Bonnie Bedelia: 'The Hill' character 'sees the God in' Rickey Hill

Bonnie Bedelia stars in "The Hill." Photo courtesy of Manfred Baumann
1 of 6 | Bonnie Bedelia stars in "The Hill." Photo courtesy of Manfred Baumann

LOS ANGELES, Aug. 24 (UPI) -- The Hill, in theaters Friday, tells the story of how Rickey Hill (Colin Ford) overcame a physical disability to play major league baseball. Bonnie Bedelia, who plays Hill's grandmother, said Gram saw a miracle in Rickey.

"She obviously believes in God and sees the God in Rickey," Bedelia, 75, told UPI in a Zoom interview before the SAG-AFTRA strike. "I think she recognizes God in his spirit, in his passion and his dream of being a baseball player."


The Ricky Hill Story

Rickey was born with a degenerative spinal condition and wore braces on his legs growing up. Nevertheless, he became such a powerful batter that he played four professional seasons for the Montreal Expos from 1975 to 1978.

The film depicts Rickey's triumph over adversity, including the disapproval of his father, James (Dennis Quaid), a Baptist preacher. Bedelia said James wasn't necessarily wrong to discourage Rickey's baseball dreams.


"In fairness to him, he doesn't want to see his son go down the rabbit hole," Bedelia said. "How are you going to be a baseball player if you can't walk? So he's protecting him in a way by not encouraging him."

Ricky never gained the ability to run, so the Expos ultimately hired him on the strength of his batting alone. Bedelia said Gram saw no harm in believing in Rickey.

"She's Ricky's biggest defender," Bedelia said of Gram. "I think she also believes in miracles."

The real Gram and Rickey Hill

Though it is Gram's son-in-law who is the preacher, Bedelia said Gram came from a religious background. Born in the late 1800s, Gram experienced real hardship, Bedelia said.

"She went all through the '10s and the' 20s and through the Depression, the '30s," Bedelia said. "This takes place in the '60s and she's already an old broad. She's very religious, very God fearing, I think."

Bedelia met the real Rickey when he visited the set, now more than 40 years after his MLB career. Hill, now near Gram's age, impressed Bedelia, but the only thing he shared about his grandmother was her name, which is never mentioned in the film.


"He's a real person and not who you had in your mind," Bedelia said. "He certainly isn't Colin Ford. He's an older guy now."

Die Hard and other Bonnie Bedelia classics

Bedelia has been acting professionally since she was a teenager. Though perhaps best known as Bruce Willis's wife in the popular Die Hard, Bedelia also starred in films like They Shoot Horses, Don't They?, The Boy Who Could Fly, Fat Man and Little Boy and six seasons of NBC's Parenthood series.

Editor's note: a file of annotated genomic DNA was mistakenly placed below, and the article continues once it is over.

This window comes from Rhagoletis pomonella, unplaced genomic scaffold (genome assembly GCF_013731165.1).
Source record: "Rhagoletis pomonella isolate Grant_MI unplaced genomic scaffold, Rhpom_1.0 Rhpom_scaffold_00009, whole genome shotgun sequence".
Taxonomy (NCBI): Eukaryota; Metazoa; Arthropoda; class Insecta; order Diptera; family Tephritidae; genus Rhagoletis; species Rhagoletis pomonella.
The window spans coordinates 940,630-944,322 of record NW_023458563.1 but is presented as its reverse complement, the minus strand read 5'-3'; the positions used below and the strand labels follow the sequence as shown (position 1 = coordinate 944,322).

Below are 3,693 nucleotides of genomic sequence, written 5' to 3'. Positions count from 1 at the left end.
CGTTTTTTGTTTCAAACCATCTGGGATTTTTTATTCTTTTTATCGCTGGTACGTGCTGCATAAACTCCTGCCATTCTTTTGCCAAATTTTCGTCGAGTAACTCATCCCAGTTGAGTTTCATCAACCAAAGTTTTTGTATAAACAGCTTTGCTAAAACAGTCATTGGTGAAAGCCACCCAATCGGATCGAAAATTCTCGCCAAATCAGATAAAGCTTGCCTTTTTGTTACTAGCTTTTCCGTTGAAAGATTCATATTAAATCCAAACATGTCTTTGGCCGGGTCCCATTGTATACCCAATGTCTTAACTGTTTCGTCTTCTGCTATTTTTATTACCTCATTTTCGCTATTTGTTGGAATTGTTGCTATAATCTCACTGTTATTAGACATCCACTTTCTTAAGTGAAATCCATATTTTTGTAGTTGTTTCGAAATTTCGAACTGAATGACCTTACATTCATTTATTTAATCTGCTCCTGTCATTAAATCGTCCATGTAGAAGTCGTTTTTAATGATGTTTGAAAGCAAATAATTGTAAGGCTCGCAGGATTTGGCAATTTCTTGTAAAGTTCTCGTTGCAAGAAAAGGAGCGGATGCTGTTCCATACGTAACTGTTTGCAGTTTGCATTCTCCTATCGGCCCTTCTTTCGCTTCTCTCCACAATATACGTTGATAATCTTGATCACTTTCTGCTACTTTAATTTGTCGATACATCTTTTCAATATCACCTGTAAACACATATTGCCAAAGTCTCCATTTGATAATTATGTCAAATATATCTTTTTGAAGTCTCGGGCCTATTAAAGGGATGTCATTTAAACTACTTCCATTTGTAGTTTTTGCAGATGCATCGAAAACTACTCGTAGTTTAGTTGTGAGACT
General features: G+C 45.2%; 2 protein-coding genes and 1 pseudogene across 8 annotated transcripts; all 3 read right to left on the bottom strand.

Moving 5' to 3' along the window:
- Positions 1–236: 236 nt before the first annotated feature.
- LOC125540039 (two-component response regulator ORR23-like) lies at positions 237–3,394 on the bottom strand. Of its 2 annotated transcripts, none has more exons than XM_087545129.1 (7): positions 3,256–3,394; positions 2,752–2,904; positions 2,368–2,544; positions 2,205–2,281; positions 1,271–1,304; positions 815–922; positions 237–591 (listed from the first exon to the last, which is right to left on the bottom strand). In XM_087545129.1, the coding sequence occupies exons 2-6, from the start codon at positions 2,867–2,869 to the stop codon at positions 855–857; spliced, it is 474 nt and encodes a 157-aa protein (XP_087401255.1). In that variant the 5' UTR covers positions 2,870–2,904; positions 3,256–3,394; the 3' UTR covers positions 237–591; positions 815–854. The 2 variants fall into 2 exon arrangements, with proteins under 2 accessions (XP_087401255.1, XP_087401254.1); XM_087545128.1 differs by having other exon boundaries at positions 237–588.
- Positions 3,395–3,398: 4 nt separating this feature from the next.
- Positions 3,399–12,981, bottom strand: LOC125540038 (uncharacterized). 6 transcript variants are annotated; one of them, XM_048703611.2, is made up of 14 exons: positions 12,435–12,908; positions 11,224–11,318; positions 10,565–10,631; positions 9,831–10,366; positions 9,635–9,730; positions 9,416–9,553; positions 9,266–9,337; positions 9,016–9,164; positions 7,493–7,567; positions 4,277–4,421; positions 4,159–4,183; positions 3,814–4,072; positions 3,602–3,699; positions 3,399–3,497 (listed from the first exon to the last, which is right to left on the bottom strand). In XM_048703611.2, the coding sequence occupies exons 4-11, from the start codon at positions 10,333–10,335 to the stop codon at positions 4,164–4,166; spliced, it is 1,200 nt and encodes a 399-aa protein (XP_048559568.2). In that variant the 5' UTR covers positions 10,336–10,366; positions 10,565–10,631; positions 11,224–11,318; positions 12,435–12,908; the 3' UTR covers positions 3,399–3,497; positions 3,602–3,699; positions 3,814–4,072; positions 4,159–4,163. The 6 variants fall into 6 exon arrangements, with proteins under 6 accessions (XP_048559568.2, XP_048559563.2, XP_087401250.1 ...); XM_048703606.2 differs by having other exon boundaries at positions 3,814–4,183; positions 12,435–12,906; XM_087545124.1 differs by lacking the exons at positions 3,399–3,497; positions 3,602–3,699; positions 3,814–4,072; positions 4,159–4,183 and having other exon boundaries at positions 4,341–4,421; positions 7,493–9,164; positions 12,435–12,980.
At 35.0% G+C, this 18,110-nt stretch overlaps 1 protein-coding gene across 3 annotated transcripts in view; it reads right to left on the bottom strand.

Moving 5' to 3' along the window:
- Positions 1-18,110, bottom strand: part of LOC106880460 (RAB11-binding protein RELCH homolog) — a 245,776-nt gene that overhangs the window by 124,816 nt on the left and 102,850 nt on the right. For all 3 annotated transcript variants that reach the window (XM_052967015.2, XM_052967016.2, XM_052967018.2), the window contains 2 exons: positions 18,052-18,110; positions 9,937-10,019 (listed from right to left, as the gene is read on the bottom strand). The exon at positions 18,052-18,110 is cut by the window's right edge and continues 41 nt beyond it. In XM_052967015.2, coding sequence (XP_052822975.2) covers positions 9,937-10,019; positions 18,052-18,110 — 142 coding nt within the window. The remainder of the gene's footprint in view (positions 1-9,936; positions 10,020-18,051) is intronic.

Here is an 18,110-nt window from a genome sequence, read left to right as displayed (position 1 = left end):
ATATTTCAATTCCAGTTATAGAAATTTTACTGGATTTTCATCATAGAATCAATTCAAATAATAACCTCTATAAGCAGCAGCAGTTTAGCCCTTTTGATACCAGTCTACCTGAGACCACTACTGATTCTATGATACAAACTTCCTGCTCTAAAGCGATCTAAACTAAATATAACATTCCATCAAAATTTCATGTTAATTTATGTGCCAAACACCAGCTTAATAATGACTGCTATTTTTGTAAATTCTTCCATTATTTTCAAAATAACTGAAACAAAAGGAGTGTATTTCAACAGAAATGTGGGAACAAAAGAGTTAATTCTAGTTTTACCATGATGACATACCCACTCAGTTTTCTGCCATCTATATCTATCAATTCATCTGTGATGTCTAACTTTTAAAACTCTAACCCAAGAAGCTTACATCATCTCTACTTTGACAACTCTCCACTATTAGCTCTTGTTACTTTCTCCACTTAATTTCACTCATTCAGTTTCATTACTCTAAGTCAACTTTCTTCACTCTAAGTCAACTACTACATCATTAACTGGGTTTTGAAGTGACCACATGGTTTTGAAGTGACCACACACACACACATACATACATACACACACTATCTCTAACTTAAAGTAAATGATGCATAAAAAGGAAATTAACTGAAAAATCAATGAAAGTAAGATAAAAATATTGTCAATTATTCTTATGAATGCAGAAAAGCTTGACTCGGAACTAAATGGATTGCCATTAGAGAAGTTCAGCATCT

After Die Hard 2, the series wrote out Holly McClane (Bedelia) via divorce. There was a sixth Die Hard in development before Willis' retirement from acting.

Bedelia noted that the sequels cast Mary Elizabeth Winstead as John and Holly's daughter, now grown up, to be the female lead with Willis. Bedilia said she accepted that Hollywood typically favors younger leading women, despite the male hero's age.

"There'd be no reason why I couldn't still be in, it but that's just the way it goes," Bedelia said. "It's screwed. It really is kind of weird."

Even though she still gets the most fan mail for Die Hard, Bedelia said she was not disappointed to be left out of sequels. Bedelia said her role in the original was mainly sitting in the office while the men engage in all the action.


The sequel literally sat her in a circling plane. So even if John and Holly could have reunited in a Die Hard 6, Bedelia would have been selective about deciding to return.

"If I did come back, with Holly and John getting back together, they would have had to give me something more to do," Bedelia said.

One reason Die Hard remains relevant, besides being a landmark action movie of the '80s, is that people debate it every Christmas. Since the film takes place on Christmas Eve, fans argue about whether or not it is a Christmas movie.

Bedelia said she agrees with fans who claim Die Hard as a Christmas movie.

"It's not It's a Wonderful Life and it's not A Christmas Story, but it's more fun," Bedelia said. "It has a tree in the office. That's about it really, but I'll go along with it, sure. It's a new Christmas classic."

Another Bedelia film is getting a new adaptation. She played the wife of a lawyer (Harrison Ford) accused of murder in the 1990 adaptation of Presumed Innocent.

David E. Kelley is readapting Scott Turow's book for Apple TV+. Jake Gyllenhaal will star, but Bedelia would like to revisit the material in a new role.


"I'd love to do a cameo in it," Bedelia said. "I wouldn't be the same character, of course, but Harrison wouldn't be in it, either."

There's no murder or fighting in The Hill, though. Bedelia said she found the story inspiring as Rickey's love for the sport persevered over his physical disabilities.

"He just had passion and achieved a dream of his against all odds," Bedilia said. "What a great story."

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